A recent Supreme Court decision clarified the tax treatment of directors and other individuals who have received shares or other securities from their employer.

The outcome may be a surprising one for some shareholders whose shares will be treated as employment-related (and therefore subject to income tax as earnings) if they have received these from their employing company even if, as a matter of fact, their shares were not acquired by reason of an employment.

When can income tax arise on the acquisition of shares?

In the UK, income tax charges can arise where an individual acquires securities, such as shares or share options, in connection with their employment. Importantly, it relates to shares acquired by reason of any past, present or future employment. An acquiring shareholder is not exempt from the charge simply because they no longer work at the employing company or because they are a founder.

The purpose of the legislation is to tax the acquisition of shares or other securities acquired by reason of an employment, preventing the use of securities to incentivise employees and avoid income tax. However, the wide drafting of the legislation means that even where shares are not acquired "by reason of employment", the shares may still be subject to income tax if the shares have been made available by their employer.

This means that employees, directors (including non-executive directors) and/or office holders who acquire shares in their employing company may (in certain circumstances) be subject to income tax on those shares, even if they have not in fact acquired those shares by reason of their employment. This may also create tax-withholding obligations and NIC liabilities for the employer.

HMRC v Vermilion

Historically, in determining whether an acquisition of shares would be treated as employment income and subject to an income tax charge, the focus had been on whether they had been acquired by reason of their employment. Legislation relating to employee related shares changed in 2002 which provided that shares which were made available by an employer would be deemed to be provided by reason of employment.

In HMRC v Vermilion, Mr Noble was granted an option to acquire shares in Vermilion Holdings Limited (Vermilion) in return for providing business consultancy services. As part of a rescue funding exercise in 2007, Mr Noble was subsequently appointed a director of Vermilion and a replacement share option was granted to him. In June 2016, Mr Noble exercised his option, realising a gain of £636,238, and it was disputed whether this gain would be subject to capital gains tax or income tax as employment income.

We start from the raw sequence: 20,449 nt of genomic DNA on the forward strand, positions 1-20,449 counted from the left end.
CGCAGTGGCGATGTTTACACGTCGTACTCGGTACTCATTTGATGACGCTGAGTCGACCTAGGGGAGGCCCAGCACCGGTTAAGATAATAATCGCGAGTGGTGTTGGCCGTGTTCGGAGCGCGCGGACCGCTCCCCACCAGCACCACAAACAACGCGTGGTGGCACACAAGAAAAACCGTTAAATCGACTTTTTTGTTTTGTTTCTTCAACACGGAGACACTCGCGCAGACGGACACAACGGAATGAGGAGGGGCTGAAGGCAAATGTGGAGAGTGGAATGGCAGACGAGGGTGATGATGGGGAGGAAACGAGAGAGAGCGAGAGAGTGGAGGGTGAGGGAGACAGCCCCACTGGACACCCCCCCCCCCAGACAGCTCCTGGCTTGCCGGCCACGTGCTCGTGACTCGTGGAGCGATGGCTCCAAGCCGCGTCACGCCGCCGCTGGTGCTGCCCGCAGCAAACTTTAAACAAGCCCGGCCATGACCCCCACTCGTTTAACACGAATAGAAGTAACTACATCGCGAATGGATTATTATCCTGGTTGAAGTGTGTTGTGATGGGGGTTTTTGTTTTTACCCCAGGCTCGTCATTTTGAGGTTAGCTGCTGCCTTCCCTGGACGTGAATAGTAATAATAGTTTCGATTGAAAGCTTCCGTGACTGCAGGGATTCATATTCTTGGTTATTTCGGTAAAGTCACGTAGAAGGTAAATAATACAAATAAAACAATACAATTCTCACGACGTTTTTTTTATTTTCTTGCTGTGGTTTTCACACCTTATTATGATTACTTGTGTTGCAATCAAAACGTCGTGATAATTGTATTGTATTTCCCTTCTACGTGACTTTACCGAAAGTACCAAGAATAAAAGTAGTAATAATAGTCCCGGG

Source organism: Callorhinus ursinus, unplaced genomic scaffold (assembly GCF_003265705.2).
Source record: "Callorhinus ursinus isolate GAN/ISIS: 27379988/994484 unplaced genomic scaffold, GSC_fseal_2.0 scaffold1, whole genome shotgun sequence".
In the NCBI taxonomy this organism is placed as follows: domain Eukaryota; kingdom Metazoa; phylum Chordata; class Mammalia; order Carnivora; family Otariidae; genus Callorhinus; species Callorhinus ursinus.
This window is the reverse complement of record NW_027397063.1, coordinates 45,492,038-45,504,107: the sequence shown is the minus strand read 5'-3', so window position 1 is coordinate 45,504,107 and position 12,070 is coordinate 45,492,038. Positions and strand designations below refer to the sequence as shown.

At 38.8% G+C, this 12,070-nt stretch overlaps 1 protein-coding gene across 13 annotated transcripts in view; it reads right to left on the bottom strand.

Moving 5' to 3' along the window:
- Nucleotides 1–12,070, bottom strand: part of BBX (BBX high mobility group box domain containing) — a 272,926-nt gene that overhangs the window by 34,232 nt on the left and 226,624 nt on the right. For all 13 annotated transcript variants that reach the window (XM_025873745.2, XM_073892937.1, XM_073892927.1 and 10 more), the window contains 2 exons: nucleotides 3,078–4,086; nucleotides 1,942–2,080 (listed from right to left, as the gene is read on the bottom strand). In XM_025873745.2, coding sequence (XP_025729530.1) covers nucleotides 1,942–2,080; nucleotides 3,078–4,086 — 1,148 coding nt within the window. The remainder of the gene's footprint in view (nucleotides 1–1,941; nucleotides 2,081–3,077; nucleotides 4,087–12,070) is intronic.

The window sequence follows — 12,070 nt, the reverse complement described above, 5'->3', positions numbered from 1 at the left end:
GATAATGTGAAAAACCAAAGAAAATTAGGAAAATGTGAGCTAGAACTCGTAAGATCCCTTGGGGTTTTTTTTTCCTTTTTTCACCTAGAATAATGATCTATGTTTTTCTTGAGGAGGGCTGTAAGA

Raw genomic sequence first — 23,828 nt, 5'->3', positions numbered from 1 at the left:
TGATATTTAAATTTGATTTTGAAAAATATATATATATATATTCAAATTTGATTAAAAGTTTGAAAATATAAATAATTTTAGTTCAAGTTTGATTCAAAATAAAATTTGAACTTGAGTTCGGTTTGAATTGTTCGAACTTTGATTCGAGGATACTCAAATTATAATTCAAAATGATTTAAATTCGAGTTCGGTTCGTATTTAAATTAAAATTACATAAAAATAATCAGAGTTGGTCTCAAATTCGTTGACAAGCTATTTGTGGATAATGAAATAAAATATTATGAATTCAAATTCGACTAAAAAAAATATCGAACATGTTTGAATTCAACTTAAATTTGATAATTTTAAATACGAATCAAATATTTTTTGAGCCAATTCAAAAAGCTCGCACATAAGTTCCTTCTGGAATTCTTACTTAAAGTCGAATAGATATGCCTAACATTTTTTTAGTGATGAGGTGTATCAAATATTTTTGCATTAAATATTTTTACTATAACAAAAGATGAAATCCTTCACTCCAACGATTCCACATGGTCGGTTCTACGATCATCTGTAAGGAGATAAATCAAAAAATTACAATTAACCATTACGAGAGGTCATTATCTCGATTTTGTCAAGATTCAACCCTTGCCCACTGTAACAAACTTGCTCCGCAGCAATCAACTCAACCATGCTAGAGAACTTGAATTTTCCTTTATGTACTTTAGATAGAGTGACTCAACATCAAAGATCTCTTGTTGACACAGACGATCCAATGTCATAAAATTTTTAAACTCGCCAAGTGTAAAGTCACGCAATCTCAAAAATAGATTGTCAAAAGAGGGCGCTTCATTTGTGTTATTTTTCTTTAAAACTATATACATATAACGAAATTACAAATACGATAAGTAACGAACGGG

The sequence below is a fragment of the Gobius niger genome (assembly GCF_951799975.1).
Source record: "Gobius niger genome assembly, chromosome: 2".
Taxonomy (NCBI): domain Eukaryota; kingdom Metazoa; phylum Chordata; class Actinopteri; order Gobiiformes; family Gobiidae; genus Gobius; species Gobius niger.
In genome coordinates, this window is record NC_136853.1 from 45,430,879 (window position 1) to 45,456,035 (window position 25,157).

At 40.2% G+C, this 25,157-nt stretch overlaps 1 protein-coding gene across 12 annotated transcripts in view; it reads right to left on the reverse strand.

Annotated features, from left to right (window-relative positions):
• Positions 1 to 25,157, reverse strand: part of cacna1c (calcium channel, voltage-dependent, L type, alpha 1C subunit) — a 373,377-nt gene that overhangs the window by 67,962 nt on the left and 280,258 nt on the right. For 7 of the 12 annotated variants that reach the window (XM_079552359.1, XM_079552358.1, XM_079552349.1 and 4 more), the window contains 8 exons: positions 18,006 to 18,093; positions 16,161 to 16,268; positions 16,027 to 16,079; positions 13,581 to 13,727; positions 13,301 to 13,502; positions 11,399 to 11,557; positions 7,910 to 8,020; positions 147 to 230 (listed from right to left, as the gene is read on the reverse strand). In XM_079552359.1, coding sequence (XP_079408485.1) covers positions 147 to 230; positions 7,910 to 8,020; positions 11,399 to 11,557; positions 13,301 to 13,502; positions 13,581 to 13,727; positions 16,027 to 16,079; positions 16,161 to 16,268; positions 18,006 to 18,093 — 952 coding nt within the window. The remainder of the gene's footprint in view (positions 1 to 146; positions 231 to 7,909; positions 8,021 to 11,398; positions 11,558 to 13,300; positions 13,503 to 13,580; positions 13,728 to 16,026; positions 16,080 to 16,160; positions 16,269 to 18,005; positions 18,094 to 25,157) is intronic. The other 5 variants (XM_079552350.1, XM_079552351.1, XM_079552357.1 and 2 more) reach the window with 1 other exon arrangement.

The Court of Session had found that on a realistic view of the facts, the option had not been made available by reason of Mr Noble's employment but instead as a result of his previous option. However, on appeal, the Supreme Court held that a share option was an employment-related option because it was granted, as a matter of fact, by the employer and so fell within the "deeming" provision. The reason for granting the share option was found to be irrelevant if the share option had been made available by the employer.

The court had to determine whether the following tests were met:

      • whether the share option was made available to Mr Noble by reason of his employment (i.e., because he was a director); or
      • whether the share option was made available by his employer, or a person connected to his employer.

      The court held that where test (ii) was met, there is no defence available under (i) to avoid an income tax charge where the security was not made available by reason of an employment.

      As the share option was made available to Mr Noble by Vermilion and Vermilion was Mr Noble's employer, the court held that test (ii) applied and the option subject to income tax. Vermilion’s reason for providing the option under test was held to be irrelevant as test (ii) was met.

      How Brodies can help

      Many shareholders may be surprised to hear they may be caught by these rules, particularly for non-executive directors or for shareholders in owner-managed or family-run businesses where the shareholders are also employees or directors of the company. Whilst some exemptions do apply, it is important to take advice on the implications of shares being treated as employment related, ideally before significant value accrues to the shares.

      If you have any questions in relation to the matters discussed in this article or would like to hear more about the tax implications of awarding shares to employees, please contact a member of the Corporate Tax & Incentives team.


      Charlotte Mackenzie

      Tax Manager,Trainee Solicitor